- It describes the dimensions of the image and its presentation
- It provides a fallback in case none of the offered
<source>elements are able to provide a usable image.
And there you have it. The
<picture> element is a great way to serve different images based on things like device size or screen density. When the
<picture> element was first introduced it required a pollyfill as not all browsers supported it. Nowadays, unless you are supporting Internet Explorer 11 (sorry bro), all other major browsers provide native support for it. Take a look at the chart below for current browser support.
Great! Let's use
<picture> on all our images ...NOOOOOOOO!!!!!!
Say what? If the
<picture> element is so great, why can't we use it for rendering all of our images? Well, as great as the
<picture> element is, it should not be the default solution for serving responsive images in your site. The only use case for the
<picture> element is when you are trying to achieve "Art Direction" (cropping your images differently for each device size).
Remember at the begining of this post when I said "In order to achieve art direction we need to be able to query for the device size. Once we've identified the device size we instruct the browser which image to use..."? There lies the problem. Let me explain.
The issue with the statement above is that "we are telling the browser which image". Not only that, but we are doing so solely based on the size of the device. This may not always be the best way to determine which image a device should use. Imagine you are using a nice relatively new laptop with a super high density screen. Based on our rules established within the
<picture> element code snippet above, we would end up with an image that is 4800px in size. This is a pretty large image but it's the one that meets our creteria defined in the media query above. If you're home with a decent wifi connection you will never see any issue loading an image this large, but imagine you are working out of a coffee shop, or at a conference with poor wifi connection, or worse yet, you're on the road using your phone as a hotspot and your signal is very bad, now you will really experience some performance issues because we are telling the browser to load the largest image possible because your computer screen is big (relatively speaking). With the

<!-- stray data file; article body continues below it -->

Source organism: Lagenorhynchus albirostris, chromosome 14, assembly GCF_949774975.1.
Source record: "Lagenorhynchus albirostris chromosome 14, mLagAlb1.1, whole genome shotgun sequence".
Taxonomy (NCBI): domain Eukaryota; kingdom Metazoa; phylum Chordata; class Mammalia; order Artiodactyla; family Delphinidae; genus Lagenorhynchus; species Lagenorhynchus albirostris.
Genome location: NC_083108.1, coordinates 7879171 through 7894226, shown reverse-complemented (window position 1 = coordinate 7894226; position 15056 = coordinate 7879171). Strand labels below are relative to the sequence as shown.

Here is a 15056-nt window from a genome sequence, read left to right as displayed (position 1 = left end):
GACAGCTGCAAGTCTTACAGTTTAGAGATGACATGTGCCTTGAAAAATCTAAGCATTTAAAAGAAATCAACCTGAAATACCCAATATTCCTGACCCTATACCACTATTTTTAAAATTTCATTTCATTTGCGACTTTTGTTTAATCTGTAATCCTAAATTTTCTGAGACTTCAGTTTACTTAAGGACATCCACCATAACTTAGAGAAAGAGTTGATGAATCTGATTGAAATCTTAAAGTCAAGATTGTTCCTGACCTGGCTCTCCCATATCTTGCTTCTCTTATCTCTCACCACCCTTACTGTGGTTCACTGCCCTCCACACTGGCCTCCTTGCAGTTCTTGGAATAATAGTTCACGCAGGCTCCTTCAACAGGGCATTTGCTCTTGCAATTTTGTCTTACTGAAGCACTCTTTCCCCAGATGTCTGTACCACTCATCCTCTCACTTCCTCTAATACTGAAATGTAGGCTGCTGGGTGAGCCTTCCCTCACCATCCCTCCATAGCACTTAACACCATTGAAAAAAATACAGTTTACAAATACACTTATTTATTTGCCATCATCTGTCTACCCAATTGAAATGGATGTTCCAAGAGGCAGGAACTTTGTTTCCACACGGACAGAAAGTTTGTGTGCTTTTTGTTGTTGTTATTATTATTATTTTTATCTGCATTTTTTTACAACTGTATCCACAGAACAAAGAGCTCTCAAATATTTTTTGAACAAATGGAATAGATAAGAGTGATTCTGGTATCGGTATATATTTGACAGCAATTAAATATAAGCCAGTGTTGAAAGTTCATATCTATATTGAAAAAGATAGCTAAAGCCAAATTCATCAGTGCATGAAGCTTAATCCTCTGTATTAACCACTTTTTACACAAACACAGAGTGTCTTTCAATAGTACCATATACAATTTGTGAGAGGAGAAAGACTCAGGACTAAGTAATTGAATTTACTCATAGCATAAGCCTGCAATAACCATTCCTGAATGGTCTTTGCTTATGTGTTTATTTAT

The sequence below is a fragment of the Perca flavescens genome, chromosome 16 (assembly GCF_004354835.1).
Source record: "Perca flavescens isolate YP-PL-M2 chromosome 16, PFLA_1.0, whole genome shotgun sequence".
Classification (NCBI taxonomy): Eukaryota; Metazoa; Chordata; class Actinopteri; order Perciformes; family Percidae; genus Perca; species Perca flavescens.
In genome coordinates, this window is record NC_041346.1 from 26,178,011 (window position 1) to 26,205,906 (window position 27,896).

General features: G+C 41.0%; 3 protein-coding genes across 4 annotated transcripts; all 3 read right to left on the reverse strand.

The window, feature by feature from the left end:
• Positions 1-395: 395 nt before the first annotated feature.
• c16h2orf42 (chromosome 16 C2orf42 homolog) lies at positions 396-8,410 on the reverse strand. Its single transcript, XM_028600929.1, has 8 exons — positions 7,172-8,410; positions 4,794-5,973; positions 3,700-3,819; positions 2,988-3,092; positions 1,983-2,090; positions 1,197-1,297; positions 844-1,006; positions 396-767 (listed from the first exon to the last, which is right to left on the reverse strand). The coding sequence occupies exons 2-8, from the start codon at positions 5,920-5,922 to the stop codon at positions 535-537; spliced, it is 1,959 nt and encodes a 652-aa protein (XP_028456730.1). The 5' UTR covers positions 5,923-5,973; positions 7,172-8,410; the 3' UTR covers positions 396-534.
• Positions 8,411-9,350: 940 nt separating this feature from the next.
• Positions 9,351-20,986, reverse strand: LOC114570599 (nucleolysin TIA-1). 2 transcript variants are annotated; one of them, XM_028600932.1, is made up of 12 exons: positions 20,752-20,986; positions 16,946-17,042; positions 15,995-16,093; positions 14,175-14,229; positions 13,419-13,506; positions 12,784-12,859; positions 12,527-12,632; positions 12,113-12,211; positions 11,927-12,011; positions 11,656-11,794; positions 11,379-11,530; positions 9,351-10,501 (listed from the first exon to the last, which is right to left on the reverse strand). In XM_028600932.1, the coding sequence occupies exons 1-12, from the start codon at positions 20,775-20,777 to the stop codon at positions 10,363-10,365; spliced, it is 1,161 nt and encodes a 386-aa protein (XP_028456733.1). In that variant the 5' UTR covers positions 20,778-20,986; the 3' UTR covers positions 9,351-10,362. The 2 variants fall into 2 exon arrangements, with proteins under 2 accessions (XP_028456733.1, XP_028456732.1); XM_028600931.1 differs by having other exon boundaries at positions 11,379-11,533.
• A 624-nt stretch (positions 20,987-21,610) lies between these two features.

<picture> element we can't check how fast your internet connection is, or whether there are browser preferences a user has configured to account for slow internet speeds. We are basing everything on the size of the device.
Then why use the picture element? Well, when developing a website, the developer does not have all the information they need to serve the best image. Likewise, when rendering a page and using the
<picture> tag, the browser does not know everything about the environment. The table below shows this in more detail and exposes the gap between the developer and the browser.
Identifying the gap when using
|What the developer knows
|What the browser knows
during image rendering
|Image size relative to the viewport
You may be wondering: "Why did you get us all excited about the
<picture> element if we can't really use it?" well, if you are trying to achieve art direction, then you use the
<picture> element. It's the recommended approach for that use case. If you are looking for resolution switching, a use case for most images in the web, you need to use the
sizes attributes approach. In the next post we'll dive deep into this technique.